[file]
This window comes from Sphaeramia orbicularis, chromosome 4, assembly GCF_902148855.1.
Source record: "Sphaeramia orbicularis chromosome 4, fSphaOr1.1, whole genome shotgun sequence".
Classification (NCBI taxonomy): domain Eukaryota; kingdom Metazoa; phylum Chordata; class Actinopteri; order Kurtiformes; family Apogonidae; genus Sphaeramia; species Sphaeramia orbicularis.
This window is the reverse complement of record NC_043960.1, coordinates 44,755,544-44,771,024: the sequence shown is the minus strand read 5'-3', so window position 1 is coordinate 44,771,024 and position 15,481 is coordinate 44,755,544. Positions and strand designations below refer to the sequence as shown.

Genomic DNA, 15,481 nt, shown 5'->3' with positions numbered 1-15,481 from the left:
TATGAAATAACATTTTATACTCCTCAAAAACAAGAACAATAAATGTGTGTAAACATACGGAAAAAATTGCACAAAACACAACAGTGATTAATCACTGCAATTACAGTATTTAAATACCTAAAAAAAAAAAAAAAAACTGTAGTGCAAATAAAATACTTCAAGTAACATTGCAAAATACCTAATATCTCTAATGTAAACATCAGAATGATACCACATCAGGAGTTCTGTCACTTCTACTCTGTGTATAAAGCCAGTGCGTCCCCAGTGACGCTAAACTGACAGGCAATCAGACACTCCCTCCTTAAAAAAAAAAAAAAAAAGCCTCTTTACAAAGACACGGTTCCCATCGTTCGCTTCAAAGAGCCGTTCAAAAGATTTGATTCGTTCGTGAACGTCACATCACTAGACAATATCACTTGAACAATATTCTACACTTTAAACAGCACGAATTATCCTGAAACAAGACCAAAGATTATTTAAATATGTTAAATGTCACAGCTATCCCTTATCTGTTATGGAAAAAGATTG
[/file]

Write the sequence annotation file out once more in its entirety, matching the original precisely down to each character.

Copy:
This window comes from Sphaeramia orbicularis, chromosome 4, assembly GCF_902148855.1.
Source record: "Sphaeramia orbicularis chromosome 4, fSphaOr1.1, whole genome shotgun sequence".
Classification (NCBI taxonomy): domain Eukaryota; kingdom Metazoa; phylum Chordata; class Actinopteri; order Kurtiformes; family Apogonidae; genus Sphaeramia; species Sphaeramia orbicularis.
This window is the reverse complement of record NC_043960.1, coordinates 44,755,544-44,771,024: the sequence shown is the minus strand read 5'-3', so window position 1 is coordinate 44,771,024 and position 15,481 is coordinate 44,755,544. Positions and strand designations below refer to the sequence as shown.

Genomic DNA, 15,481 nt, shown 5'->3' with positions numbered 1-15,481 from the left:
TATGAAATAACATTTTATACTCCTCAAAAACAAGAACAATAAATGTGTGTAAACATACGGAAAAAATTGCACAAAACACAACAGTGATTAATCACTGCAATTACAGTATTTAAATACCTAAAAAAAAAAAAAAAAACTGTAGTGCAAATAAAATACTTCAAGTAACATTGCAAAATACCTAATATCTCTAATGTAAACATCAGAATGATACCACATCAGGAGTTCTGTCACTTCTACTCTGTGTATAAAGCCAGTGCGTCCCCAGTGACGCTAAACTGACAGGCAATCAGACACTCCCTCCTTAAAAAAAAAAAAAAAAAGCCTCTTTACAAAGACACGGTTCCCATCGTTCGCTTCAAAGAGCCGTTCAAAAGATTTGATTCGTTCGTGAACGTCACATCACTAGACAATATCACTTGAACAATATTCTACACTTTAAACAGCACGAATTATCCTGAAACAAGACCAAAGATTATTTAAATATGTTAAATGTCACAGCTATCCCTTATCTGTTATGGAAAAAGATTG